Real Life

So I am finally sitting down and writing. I have been putting this off for quite some time now through fear of sounding like I am moaning and complaining. But that’s pretty much exactly what I am about to do. I try to be as honest as possible with my blog posts and this is the reason I have been reluctant to write. Over the past few months I have been struggling with niggles and injuries. Some small and simply irritating and others leaving me unable to climb at all.

My life has been incredibly fast paced this year. With my busiest competition season to date and my attempts to squeeze in as much rock climbing as possible I didn’t have much time to do anything else. Especially not get injured. The World Cup season was incredibly intense. 8 World Cups in just 11 weeks! Countless hours spent travelling and on the go. I think it would be hard not to get worn out or injured. We demand a lot from our bodies over the World Cup period. Thankfully I didn’t get any serious injuries during the season, just little niggles that were mildly hindering and irritating.

After the World Cup season finished I escaped to Magic Wood. Although the bad weather there was incredibly frustrating it actually allowed me to take a good chunk of rest. We only managed to climb on 6 of the 14 days we spent in Switzerland. I returned to the UK excited by my achievements on rock in that time but I was also massively unmotivated to train again. I worked hard with my coach to break down the World Cup season, clear my head and focus again. With the help of my training partner I found my psyche and felt ready to prepare for the World Championships. It was the last big comp of the year and my enthusiasm to train was back in full force. My first session back on the training plan brought all of my positivity, motivation and psyche to it’s highest high until one move flipped everything. It was a really hard shoulder move and I came up a little short for the next hold. As my feet hit the mat an unfamiliar sensation of discomfort began to pulse in my shoulder. As the evening progressed so did my frustration and the pain.

This was exactly 3 weeks before the World Championships. I spent every minute doing everything possible to try and promote healing. I saw my physiotherapist every few days and got massages from my sport therapist as often as possible. Initially I was unable to move my arm without pain. I couldn’t even lift a glass of water! There is no nice way to put it. Dealing with injury sucks! It’s like someone putting all of your emotions in a mixer and putting it on full speed. I went from positive, happy, cheery Shauna to negative, grumpy, teary Shauna multiple times every day. Each morning meant it was one day closer to the World Championships. I felt like my life was on fast forward. The event got closer and closer way too quickly. Some days I made progress and other days I would push it too far with my rehab exercises and take a step backwards. It was an agonising and tormenting process.

My coach was involved in every aspect. Taking time to attend physiotherapy appointments with me, meeting with my sports therapist and talking to me every day. I am incredibly lucky to have someone so dedicated and passionate to help me through the hard times. I appreciate that many people don’t have this luxury. But I was the only person who knew how it felt. The big decision was left until the very last minute. To compete or not… Together we made the decision to go.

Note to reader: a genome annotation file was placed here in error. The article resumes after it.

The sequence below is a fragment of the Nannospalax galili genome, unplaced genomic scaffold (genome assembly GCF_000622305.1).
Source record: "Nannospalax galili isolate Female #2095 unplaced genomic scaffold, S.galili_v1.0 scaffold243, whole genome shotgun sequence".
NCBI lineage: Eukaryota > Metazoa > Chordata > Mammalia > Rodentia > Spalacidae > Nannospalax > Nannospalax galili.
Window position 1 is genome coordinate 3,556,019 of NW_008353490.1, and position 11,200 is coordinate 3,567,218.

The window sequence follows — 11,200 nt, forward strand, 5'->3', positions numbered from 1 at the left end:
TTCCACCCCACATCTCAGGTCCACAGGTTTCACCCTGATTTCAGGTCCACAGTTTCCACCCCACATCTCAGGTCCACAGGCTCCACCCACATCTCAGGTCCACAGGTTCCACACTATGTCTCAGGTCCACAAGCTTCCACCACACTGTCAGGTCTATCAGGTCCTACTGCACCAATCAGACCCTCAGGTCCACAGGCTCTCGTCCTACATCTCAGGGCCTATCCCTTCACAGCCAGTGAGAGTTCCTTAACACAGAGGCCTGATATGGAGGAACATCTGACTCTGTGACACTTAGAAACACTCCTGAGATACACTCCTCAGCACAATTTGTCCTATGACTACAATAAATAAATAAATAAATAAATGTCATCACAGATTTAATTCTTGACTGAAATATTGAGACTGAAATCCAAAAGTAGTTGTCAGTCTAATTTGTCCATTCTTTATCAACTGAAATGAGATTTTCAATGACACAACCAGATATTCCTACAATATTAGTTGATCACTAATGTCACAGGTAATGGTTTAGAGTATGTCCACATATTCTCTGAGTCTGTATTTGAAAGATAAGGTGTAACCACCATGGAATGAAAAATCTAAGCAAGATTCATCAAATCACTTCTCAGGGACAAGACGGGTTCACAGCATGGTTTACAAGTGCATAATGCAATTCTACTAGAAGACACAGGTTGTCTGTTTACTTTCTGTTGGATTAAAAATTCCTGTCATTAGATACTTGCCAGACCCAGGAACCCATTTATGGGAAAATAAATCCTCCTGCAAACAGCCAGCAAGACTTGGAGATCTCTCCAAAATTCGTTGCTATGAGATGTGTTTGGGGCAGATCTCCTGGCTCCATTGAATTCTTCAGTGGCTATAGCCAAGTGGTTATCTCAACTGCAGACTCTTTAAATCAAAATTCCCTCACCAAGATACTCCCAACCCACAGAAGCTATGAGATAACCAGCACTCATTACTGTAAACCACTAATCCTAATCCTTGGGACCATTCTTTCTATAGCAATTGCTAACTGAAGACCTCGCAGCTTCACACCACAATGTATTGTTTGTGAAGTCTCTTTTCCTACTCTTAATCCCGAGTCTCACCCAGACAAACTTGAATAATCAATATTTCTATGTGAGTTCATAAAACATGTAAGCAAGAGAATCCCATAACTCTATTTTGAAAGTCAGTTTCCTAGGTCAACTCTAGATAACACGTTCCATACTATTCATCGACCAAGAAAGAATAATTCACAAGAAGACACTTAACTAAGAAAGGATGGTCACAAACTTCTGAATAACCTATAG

I had not appreciated how much all of this played with my head. Thinking back now I feel rather stupid that I assumed I could turn up after 3 weeks off, with an injury and expect perform at my best. I knew I could climb. It was painful and irritating but I was strong and capable so I knew I could do the boulders. Before I injured my shoulder I was at my strongest and fittest. I was climbing well and most importantly I felt good. It was not my physical state that hindered me. 3 weeks is not long. I didn’t lose much strength or fitness but I had not prepared for the psychological effects.

This injury was simply unlucky. I don’t think it could have been avoided. I just got into an awkward position and pushed it a little too hard. I have thought a lot about how and why this happened but I have finally accepted that it was just unfortunate. I think this actually makes it even more frustrating! It was unavoidable. The weeks following Munich were full of ups and downs too. I had to take more time off, get more treatment and continue rehab. To make things worse the weather in the UK was amazing and all I wanted to do was get out and potter on the grit. I remained positive. I was determined to get fixed up and find my love for climbing again. I had some really fun sessions outside jumping around on slabs and doing some easy classics with Ned before I turned my attention to competing at my very last event of the year, Adidas Rockstars.

I wasn’t sure how I felt about going to another competition. I was ready to welcome the end of the season with open arms. Embrace the break and not worry about all of the pressures and stress that are unavoidable in competition climbing. I was scared that I wouldn’t be in the right mind set for Adidas Rockstars. However, my fear was replaced with relief as the invigorating buzz of excitement and anticipation hit me on my journey to the airport. The very last competition of the year and the very best event too! Adidas Rockstars isn’t like other competitions. It’s at a whole new standard. From the moment the athletes arrive they are treated like rockstars. Or how I imagine rockstars are treated. You get put up in the Hilton, with treats waiting for you in your room, a huge goody bag when you register and you are fed and watered throughout the entire weekend.